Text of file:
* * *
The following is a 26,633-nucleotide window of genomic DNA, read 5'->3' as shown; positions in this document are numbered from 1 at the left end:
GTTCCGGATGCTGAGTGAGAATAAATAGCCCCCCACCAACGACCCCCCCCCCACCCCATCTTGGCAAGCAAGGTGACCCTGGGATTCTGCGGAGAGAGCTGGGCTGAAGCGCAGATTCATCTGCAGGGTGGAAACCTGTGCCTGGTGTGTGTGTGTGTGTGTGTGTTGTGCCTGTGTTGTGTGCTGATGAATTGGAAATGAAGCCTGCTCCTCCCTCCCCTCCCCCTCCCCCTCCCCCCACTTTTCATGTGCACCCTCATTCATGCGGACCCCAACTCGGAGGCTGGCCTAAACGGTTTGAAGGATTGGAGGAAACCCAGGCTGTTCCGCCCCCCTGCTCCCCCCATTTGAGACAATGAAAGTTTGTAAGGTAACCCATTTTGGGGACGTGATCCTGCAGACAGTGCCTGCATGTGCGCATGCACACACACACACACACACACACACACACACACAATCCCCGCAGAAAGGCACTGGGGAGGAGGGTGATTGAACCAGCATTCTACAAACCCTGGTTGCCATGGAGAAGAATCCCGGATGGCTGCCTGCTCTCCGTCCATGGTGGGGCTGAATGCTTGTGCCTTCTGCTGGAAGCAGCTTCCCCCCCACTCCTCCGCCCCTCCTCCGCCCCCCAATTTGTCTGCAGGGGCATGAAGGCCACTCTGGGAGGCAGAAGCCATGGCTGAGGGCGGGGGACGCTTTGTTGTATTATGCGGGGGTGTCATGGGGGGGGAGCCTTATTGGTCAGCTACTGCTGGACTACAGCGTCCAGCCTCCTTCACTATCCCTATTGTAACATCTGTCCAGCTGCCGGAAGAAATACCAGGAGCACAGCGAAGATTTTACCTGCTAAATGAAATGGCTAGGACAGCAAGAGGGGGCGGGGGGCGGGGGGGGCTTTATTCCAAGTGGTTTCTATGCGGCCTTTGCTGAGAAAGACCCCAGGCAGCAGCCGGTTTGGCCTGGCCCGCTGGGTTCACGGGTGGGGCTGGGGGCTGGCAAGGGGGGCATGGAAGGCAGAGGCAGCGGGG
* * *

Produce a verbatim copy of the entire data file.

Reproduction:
The following is a 26,633-nucleotide window of genomic DNA, read 5'->3' as shown; positions in this document are numbered from 1 at the left end:
GTTCCGGATGCTGAGTGAGAATAAATAGCCCCCCACCAACGACCCCCCCCCCACCCCATCTTGGCAAGCAAGGTGACCCTGGGATTCTGCGGAGAGAGCTGGGCTGAAGCGCAGATTCATCTGCAGGGTGGAAACCTGTGCCTGGTGTGTGTGTGTGTGTGTGTGTTGTGCCTGTGTTGTGTGCTGATGAATTGGAAATGAAGCCTGCTCCTCCCTCCCCTCCCCCTCCCCCTCCCCCCACTTTTCATGTGCACCCTCATTCATGCGGACCCCAACTCGGAGGCTGGCCTAAACGGTTTGAAGGATTGGAGGAAACCCAGGCTGTTCCGCCCCCCTGCTCCCCCCATTTGAGACAATGAAAGTTTGTAAGGTAACCCATTTTGGGGACGTGATCCTGCAGACAGTGCCTGCATGTGCGCATGCACACACACACACACACACACACACACACACACAATCCCCGCAGAAAGGCACTGGGGAGGAGGGTGATTGAACCAGCATTCTACAAACCCTGGTTGCCATGGAGAAGAATCCCGGATGGCTGCCTGCTCTCCGTCCATGGTGGGGCTGAATGCTTGTGCCTTCTGCTGGAAGCAGCTTCCCCCCCACTCCTCCGCCCCTCCTCCGCCCCCCAATTTGTCTGCAGGGGCATGAAGGCCACTCTGGGAGGCAGAAGCCATGGCTGAGGGCGGGGGACGCTTTGTTGTATTATGCGGGGGTGTCATGGGGGGGGAGCCTTATTGGTCAGCTACTGCTGGACTACAGCGTCCAGCCTCCTTCACTATCCCTATTGTAACATCTGTCCAGCTGCCGGAAGAAATACCAGGAGCACAGCGAAGATTTTACCTGCTAAATGAAATGGCTAGGACAGCAAGAGGGGGCGGGGGGCGGGGGGGGCTTTATTCCAAGTGGTTTCTATGCGGCCTTTGCTGAGAAAGACCCCAGGCAGCAGCCGGTTTGGCCTGGCCCGCTGGGTTCACGGGTGGGGCTGGGGGCTGGCAAGGGGGGCATGGAAGGCAGAGGCAGCGGGG